A curious story for Supercartribe readers today, one which begs the question: when you buy a Ferrari, or any supercar, is it yours to do with as you wish? Or does the brand retain certain image rights?
German fashion designer, Phillip Plein, is as passionate as anyone about Ferraris. He is not averse to posting pictures of his pride and joy on Instagram. However, he got a shock when he received a letter from Ferrari’s lawyers, instructing him to remove the images within 48hours.
It is to be noted here that Plein, who is well-known for a rather trendy line of footwear, likes to post pictures of his shoes alongside – or on – his Ferrari. He has also included shots of models, somewhat scantily clad, with his Ferrari while wearing his brand of shoes. It would appear that Ferrari is upset on more than one count. Here is the opening paragraph of the letter:
“Ferrari’s trademarks and model cars are associated in your pictures with a lifestyle totally inconsistent with Ferrari’s brand perception, in connection with performers making sexual innuendos and using Ferrari’s cars as props in a manner which is per se distasteful.”
The letter goes on to speak of an “undesired connection between Ferrari’s trademarks…and Phillip Plein’s line of shoes” and how it is “interfering negatively with the rights enjoyed by Ferrari’s licensees”. The letter closes with an instruction to remove the images within 48 hours, and a mention of court action.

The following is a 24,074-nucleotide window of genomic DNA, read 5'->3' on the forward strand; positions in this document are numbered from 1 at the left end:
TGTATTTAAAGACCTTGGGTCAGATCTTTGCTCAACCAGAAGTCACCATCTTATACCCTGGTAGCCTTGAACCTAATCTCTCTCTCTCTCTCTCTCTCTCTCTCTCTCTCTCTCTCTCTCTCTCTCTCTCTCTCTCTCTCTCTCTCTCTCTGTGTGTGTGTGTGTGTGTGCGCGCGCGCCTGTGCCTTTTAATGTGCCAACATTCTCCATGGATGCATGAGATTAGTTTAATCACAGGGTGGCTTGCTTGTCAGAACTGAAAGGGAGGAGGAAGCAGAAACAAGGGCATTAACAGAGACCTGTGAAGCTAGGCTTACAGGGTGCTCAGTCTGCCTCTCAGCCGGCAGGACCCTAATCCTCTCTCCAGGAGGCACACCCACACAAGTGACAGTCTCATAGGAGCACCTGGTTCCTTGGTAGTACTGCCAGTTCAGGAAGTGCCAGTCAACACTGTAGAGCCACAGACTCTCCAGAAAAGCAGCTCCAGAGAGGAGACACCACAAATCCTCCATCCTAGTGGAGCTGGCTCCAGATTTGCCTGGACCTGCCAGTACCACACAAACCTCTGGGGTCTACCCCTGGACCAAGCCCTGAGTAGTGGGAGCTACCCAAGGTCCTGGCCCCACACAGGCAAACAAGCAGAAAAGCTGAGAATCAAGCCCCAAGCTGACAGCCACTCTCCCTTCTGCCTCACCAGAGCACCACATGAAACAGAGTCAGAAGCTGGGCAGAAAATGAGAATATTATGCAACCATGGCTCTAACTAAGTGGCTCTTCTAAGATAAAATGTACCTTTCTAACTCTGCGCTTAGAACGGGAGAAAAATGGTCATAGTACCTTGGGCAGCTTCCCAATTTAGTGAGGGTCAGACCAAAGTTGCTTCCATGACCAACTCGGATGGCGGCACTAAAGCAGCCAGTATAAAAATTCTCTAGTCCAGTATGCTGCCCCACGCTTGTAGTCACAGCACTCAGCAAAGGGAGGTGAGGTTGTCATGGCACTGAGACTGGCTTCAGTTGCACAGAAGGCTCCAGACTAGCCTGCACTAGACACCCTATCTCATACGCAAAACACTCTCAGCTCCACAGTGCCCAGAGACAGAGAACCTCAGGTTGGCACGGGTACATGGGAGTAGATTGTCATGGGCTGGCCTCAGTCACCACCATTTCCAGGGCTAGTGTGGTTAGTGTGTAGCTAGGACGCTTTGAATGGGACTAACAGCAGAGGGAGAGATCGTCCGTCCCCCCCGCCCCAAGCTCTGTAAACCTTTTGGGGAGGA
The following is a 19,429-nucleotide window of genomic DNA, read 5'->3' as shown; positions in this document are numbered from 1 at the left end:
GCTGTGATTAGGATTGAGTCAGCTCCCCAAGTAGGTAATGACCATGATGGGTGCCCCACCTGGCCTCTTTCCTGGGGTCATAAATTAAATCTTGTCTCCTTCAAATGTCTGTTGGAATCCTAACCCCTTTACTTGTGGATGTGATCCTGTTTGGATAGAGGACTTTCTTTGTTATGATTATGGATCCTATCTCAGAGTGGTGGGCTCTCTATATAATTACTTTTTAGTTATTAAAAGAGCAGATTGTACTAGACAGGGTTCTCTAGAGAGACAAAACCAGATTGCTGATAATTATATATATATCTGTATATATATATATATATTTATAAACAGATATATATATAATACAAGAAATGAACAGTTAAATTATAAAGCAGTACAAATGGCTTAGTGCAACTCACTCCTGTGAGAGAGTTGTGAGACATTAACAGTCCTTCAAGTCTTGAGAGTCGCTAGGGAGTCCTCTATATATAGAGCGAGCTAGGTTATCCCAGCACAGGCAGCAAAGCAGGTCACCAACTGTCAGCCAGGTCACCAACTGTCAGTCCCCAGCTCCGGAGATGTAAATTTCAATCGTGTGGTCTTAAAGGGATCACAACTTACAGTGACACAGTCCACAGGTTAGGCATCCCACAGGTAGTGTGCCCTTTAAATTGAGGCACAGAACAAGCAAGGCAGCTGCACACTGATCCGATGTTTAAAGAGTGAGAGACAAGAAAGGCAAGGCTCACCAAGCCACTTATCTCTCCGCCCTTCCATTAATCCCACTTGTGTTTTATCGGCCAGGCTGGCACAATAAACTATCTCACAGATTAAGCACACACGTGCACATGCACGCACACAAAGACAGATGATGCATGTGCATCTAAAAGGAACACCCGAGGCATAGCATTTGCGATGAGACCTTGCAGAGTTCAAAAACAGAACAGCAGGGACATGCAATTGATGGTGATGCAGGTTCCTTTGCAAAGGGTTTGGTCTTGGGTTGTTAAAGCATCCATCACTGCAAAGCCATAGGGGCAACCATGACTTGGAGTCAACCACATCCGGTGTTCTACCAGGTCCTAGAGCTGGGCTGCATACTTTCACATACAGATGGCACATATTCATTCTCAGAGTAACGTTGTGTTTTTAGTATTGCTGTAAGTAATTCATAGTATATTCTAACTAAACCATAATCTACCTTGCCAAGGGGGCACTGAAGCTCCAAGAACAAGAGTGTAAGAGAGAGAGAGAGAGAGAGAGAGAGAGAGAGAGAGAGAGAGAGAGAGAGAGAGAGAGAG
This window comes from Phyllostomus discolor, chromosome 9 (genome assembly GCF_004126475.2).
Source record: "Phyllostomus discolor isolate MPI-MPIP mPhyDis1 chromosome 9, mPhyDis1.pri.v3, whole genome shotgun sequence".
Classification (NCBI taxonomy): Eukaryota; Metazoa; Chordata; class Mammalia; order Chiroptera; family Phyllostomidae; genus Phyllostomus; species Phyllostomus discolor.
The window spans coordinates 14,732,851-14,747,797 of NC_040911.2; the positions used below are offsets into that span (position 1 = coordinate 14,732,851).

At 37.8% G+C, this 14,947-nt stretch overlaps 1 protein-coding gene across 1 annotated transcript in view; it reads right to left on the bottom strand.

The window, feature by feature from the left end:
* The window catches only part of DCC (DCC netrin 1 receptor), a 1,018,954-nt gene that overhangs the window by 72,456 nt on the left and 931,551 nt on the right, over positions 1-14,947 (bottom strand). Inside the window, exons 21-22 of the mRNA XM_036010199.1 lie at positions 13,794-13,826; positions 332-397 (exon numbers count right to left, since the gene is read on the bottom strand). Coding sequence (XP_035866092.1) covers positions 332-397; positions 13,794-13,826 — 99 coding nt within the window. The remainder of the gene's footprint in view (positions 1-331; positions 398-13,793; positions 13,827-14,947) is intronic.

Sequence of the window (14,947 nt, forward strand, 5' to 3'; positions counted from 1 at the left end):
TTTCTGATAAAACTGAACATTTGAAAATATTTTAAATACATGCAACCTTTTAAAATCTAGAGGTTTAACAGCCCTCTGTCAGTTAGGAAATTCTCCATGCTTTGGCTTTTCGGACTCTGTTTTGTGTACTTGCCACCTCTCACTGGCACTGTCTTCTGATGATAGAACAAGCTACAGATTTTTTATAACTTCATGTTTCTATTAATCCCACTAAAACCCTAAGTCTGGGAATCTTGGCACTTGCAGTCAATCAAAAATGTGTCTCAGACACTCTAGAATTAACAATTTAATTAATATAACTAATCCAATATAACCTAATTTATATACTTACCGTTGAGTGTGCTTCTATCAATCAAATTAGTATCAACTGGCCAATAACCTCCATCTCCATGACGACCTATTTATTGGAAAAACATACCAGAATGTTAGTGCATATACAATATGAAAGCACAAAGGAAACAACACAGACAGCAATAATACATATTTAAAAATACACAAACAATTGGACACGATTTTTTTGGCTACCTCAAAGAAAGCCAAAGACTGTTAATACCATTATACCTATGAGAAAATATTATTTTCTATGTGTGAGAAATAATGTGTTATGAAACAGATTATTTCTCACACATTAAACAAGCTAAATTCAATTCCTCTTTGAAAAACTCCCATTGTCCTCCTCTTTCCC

What we should acknowledge is that Ferrari is one of the world’s best-known and exclusive brands, not just in the automobile world but in industry and commerce as a whole. Association with the brand is prestigious indeed yet, as clearly stated in the letter, in commercial terms is strictly restricted to other brands that Ferrari deems worthy, and to which they have granted a licence.
Mr Plein, who posted the images on his private Instagram feed, could be considered guilty of using the brand to promote his own fashion brand with consent or approval, which is precisely what Ferrari has accused him of. On the other hand, he is not using them in a commercial advertising campaign, but on his own social media feed (which of course, he will be utilising to full effect brand-wise).
So, back to the question: the Ferrari is his, he paid for it and owns the title to it. Is he within his rights to post pictures with it, adorned with his own-brand shoes? It would appear not in Ferrari’s eyes, but at the time of writing the 48-hours had passed, so we await with interest any further action.
Images Copyright of: philippplein